Monday, December 22, 2014
Living in reverence of the natural world around us makes Yule an important day in our year, but it is closely followed by Christmas and New Year. As the mama, three major holidays jammed into as many weeks seems like a nightmare. If we celebrated them all with equal gusto and festivity, I would need a nap that lasted all of January. To keep the most meaningful aspects of the season and still escape with our sanity, Superman and I had to examine the situation and do some slicing and dicing.
After a long year of struggling through a plethora of holidays, we came to a conclusion. Religiously we are Pagan, but culturally we are American. Ach! Does that mean we have to celebrate everything?! No matter how much we want to celebrate the Pagan holydays, we cannot bring ourselves to part with the holidays we grew up observing. So...it is going to look like this at our house: each Pagan holiday will be celebrated as a family sacred day, while it's American counter part will be celebrated a community based appendage.
For example Yule was a quiet night at home with lots of candle light, a fake fire compliments of YouTube, a simple altar ceremony to welcome the longest night of the year, a warm hearty dinner, and just some good family time. We were planning on fresh scones for breakfast, but after Little Bitty Baby woke up seven times over the course of the night I was doing good to slap some peanut butter on a slice of toast. Christmas morning we will open gifts from our extended family, eat huge stacks of pancakes to celebrate the lengthening of the day light hours, and if there is enough snow spend the afternoon sledding. New Years will be regarded about as much as the onset of daylight saving time. Since we feel that the winter solstice is nature's new year, we feel that to celebrate both is redundant. Plus, we aren't the party type anyway.
We will adapt this through out the year to work with other observances such as Ostera/Easter and Samhain/Halloween. We have a secular gathering at my aunts every year over Easter weekend and family camp over Father's Day weekend just before Midsummer. Both of these traditions will be worked into our own Pagan holyday celebrations. The details are still up in the air, but I'll let you all know how they land.
Side note: Permission to bring home the black fur ball in the photo was Superman's holiday gift. This new member of our family is named Merlin and is a quiet, slightly more dexterous version of Miss Busy. Notice the mess he made of my center piece.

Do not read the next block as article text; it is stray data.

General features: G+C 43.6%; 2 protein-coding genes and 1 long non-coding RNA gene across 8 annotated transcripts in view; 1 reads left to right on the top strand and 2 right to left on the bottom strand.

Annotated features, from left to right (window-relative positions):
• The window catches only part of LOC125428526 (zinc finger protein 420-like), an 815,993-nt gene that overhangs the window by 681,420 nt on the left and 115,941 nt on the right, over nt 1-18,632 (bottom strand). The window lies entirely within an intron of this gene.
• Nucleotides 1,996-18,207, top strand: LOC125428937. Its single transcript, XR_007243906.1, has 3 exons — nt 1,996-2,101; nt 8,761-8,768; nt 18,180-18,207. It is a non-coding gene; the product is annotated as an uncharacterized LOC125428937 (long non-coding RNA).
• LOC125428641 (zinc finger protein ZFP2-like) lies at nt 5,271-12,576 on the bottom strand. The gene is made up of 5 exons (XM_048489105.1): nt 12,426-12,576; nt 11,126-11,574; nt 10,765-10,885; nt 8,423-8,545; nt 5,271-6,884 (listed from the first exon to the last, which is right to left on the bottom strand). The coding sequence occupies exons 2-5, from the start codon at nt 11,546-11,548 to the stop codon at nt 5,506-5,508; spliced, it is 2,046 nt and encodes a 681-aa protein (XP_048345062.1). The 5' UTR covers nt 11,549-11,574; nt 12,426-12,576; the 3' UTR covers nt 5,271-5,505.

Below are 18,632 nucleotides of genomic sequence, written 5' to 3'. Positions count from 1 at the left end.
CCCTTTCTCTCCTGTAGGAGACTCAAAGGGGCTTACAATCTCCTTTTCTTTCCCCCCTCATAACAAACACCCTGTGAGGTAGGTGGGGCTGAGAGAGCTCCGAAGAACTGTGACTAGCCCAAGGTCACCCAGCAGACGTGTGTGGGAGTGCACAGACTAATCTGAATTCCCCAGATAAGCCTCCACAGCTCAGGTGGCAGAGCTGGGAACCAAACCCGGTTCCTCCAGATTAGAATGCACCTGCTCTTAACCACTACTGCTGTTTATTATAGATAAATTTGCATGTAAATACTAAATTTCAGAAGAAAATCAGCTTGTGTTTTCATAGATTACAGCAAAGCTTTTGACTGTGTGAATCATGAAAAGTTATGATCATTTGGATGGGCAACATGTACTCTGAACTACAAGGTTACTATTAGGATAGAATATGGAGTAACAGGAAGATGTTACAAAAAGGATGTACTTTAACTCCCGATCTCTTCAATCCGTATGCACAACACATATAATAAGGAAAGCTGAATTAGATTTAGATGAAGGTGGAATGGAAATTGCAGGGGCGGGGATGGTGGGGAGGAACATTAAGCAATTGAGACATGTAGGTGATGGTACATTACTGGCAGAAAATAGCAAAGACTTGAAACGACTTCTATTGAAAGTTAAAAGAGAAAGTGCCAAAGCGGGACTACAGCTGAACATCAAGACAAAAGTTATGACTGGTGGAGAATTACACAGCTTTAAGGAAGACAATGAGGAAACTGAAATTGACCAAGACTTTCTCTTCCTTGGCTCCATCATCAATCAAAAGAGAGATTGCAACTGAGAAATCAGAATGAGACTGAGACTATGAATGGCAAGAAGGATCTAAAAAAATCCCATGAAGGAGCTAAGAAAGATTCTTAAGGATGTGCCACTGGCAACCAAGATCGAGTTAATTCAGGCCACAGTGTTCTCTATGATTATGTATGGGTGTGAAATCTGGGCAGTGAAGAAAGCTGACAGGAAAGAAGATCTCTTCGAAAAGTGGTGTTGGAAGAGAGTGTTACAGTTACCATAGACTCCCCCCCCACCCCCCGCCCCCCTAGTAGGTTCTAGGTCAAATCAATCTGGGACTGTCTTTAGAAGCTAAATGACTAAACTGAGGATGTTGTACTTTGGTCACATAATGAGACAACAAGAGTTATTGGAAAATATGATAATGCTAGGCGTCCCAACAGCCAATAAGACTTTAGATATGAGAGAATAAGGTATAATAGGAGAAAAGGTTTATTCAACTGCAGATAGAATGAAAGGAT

Thursday, December 11, 2014
|Miss Busy likes to "help" me write rituals.|
Since I am still fairly new to the craft, I am still working on making my path my own. Last week, before the full moon, I decided to rewrite my circle casting and full moon rituals. It sounded simple when I first hatched the plan, but it quickly spiraled into a hectic frenzy.
Sensing that I was otherwise occupied, Miss Busy whirled around the house like a tornado yes, she looks sweet and calm in the photo, but seconds after I snapped it she was crouched on the tray shrieking like a banshee. It was: write a couplet-got get Miss Busy out of the junk drawer, turn the page over-pull Miss Busy off of the kitchen counter, write another couplet-retrieve the pacifier Miss Busy snatched out of the babies mouth....On and on and on. Nap time never comes fast enough or lasts long enough.
Often, it feels as if motherhood is getting in the way of my spiritual life. Then I have to remind myself that nothing is more spiritual than being me: a mother, a wife, a woman. Learning to accept me and become the best me possible is the highest spiritual calling I have. The fancy way to say it is enlightenment.
I seek to be one with the world around me, communicate with the Elementals, hone my divination skills, and practice meditation all because my higher self will benefit the universe far more than my current self could ever imagine. In my mothering role I practice patients, seek resourcefulness, and learn to put the needs of others before my own plans. Each of the disciplines I learn as a mother furthers me as an individual. They also work to give my children a solid base and a good example to work from.